Once they’ve given themselves permission to speak with me about their experience, many have expressed a great feeling of relief, saying that they don’t feel so alone anymore. This in and of itself offers a sense of hope and possibility. In time, this allows them to rid themselves of guilt and to process their anger, ambivalence or whatever stew of painful feelings they’ve been served. We work on their facing both old conflicts that could be resurfacing and newly emerging ones.

We talk about learning to understand and accept what they can and can’t control. How to mourn the loss of the life they wish they had, and perhaps most importantly, mourn the loss of the loved one as they once were. Often, in an ironic twist of fate, relationships change for the better when a loved one falls ill. For example, I worked with a patient who for her whole life had a deeply conflicted and distant relationship with her mother. When her mother developed Alzheimer’s disease, she transformed from a volatile, bitter, emotionally abusive woman into a loving, sweet, person.

On the other hand, if a relationship has always been fraught, it may not change. In that case, perhaps some distance from hurtful incidents can be achieved by imagining how a professional caregiver would handle certain situations.   

I help caregivers identify moments with their loved one that make them smile and will become cherished memories. Because it can be so hard for caregivers to slow down enough to appreciate positive moments, I also help them to be on the lookout for emotional nourishment and acts of kindness from other sources like a loving family member, neighbor or friend. And we wonder together about whether there may be pockets of satisfaction in being able to give back to a loved one who saw them through hard times of their own.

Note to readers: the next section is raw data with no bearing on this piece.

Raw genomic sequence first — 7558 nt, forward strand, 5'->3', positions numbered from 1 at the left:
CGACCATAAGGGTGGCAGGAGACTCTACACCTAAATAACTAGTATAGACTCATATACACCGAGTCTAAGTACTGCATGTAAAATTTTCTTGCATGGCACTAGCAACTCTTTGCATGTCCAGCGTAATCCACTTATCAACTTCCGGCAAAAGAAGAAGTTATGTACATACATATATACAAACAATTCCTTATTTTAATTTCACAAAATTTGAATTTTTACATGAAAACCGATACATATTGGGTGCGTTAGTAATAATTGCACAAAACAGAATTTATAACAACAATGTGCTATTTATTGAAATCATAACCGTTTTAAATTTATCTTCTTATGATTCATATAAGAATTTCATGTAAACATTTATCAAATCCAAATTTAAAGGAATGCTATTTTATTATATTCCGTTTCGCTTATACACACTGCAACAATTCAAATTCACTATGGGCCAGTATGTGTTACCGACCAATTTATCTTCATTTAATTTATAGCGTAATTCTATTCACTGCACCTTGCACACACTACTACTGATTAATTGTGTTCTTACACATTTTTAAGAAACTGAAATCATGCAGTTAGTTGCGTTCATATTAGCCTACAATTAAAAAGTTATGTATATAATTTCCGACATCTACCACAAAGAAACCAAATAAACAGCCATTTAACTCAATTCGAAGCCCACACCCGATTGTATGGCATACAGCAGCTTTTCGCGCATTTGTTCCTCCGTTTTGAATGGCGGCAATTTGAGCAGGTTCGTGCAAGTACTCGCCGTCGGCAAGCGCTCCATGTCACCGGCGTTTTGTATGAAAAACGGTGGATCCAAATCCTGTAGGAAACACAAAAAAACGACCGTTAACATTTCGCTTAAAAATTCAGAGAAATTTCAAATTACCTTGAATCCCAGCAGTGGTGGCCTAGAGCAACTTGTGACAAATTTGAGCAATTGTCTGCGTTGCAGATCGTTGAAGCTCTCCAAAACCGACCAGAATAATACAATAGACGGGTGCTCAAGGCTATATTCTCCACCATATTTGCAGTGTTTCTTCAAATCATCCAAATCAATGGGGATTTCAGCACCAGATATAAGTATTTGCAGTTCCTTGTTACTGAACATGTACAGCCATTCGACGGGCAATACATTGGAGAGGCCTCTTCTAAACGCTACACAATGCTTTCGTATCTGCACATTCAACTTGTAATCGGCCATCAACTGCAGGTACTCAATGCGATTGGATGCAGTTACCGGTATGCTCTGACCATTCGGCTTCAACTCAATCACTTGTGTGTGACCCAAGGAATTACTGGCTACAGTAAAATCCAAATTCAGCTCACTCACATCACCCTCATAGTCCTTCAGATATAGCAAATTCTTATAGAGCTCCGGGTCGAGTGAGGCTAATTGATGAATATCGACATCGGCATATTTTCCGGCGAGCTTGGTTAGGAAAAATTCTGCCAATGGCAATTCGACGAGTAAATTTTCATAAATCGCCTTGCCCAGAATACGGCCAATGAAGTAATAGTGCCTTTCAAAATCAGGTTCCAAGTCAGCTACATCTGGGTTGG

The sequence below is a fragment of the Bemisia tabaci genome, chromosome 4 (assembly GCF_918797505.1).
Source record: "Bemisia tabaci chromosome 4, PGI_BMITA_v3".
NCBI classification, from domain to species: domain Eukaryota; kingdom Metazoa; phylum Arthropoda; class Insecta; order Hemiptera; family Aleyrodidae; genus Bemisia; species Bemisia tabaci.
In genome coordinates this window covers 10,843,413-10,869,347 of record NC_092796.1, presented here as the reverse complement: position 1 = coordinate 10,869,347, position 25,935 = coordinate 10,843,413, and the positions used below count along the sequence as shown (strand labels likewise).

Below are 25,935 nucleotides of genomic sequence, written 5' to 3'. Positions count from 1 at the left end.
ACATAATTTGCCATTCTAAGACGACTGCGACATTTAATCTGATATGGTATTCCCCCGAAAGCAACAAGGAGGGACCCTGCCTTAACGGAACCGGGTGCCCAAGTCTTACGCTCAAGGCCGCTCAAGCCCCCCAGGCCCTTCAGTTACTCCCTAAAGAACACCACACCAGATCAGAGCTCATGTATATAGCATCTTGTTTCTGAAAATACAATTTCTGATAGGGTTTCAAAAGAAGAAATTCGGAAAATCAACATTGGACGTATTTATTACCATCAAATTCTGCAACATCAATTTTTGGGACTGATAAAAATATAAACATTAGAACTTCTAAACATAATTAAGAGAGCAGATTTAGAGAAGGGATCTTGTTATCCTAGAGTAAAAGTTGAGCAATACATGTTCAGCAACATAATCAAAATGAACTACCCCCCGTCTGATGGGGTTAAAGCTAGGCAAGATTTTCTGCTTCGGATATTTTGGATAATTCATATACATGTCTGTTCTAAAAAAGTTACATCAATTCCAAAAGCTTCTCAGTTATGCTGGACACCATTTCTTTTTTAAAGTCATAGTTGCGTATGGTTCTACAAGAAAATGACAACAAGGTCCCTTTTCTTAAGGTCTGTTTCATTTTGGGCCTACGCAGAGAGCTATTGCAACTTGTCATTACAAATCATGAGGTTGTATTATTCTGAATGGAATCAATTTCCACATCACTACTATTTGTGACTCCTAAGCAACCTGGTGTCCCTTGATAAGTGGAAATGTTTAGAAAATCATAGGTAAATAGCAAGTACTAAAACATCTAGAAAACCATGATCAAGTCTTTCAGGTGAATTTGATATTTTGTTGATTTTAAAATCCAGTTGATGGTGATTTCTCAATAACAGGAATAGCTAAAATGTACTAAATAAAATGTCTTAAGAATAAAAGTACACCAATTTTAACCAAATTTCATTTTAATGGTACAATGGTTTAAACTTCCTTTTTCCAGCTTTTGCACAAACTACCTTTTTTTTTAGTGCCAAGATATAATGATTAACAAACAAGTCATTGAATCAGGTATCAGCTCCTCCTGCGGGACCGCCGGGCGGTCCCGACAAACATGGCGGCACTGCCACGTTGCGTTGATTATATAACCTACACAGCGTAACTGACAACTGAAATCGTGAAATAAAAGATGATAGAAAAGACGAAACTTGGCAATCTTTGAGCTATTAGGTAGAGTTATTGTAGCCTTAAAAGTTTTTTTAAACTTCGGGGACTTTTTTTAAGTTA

Once they begin to feel a bit freer emotionally, I start asking about their physical well-being. How much sleep are they getting? What are their eating patterns?  Are they getting any exercise?

While I realize that their schedules may be punishing, I encourage them to see the value of caring for themselves, of carving out time for personal enjoyment and healthy habits. If they’re open to it, I can get them started, in my office, with some simple exercises to help relieve stress.

Exploring Options

We also explore workarounds. Are there others who could stand in for them while they have lunch with a friend? Could a personal aide be hired to carry some of the load? Depending on the individual’s diagnosis, there may be government-paid services to which they’re entitled.

I counsel them not to set impossible standards for themselves and to give themselves credit for all that they do. But the biggest takeaway is that it isn’t “wrong” to have conflicting emotions and it’s certainly not selfish to take time to nourish themselves, both emotionally and physically. After all, if they push themselves to exhaustion, those around them will suffer, as well.  Their own quality of life matters.